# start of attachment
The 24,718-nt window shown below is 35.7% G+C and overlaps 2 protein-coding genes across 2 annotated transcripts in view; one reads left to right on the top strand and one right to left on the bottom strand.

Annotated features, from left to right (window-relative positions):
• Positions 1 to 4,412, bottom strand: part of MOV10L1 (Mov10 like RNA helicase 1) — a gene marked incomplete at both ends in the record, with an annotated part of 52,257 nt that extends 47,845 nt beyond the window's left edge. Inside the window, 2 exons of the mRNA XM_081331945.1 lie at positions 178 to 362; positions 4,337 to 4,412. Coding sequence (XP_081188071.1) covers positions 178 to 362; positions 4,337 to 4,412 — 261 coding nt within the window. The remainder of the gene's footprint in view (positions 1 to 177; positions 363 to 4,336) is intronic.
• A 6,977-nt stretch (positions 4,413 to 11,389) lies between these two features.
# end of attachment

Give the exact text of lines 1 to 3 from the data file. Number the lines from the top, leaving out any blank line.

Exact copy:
The 24,718-nt window shown below is 35.7% G+C and overlaps 2 protein-coding genes across 2 annotated transcripts in view; one reads left to right on the top strand and one right to left on the bottom strand.

Annotated features, from left to right (window-relative positions):
• Positions 1 to 4,412, bottom strand: part of MOV10L1 (Mov10 like RNA helicase 1) — a gene marked incomplete at both ends in the record, with an annotated part of 52,257 nt that extends 47,845 nt beyond the window's left edge. Inside the window, 2 exons of the mRNA XM_081331945.1 lie at positions 178 to 362; positions 4,337 to 4,412. Coding sequence (XP_081188071.1) covers positions 178 to 362; positions 4,337 to 4,412 — 261 coding nt within the window. The remainder of the gene's footprint in view (positions 1 to 177; positions 363 to 4,336) is intronic.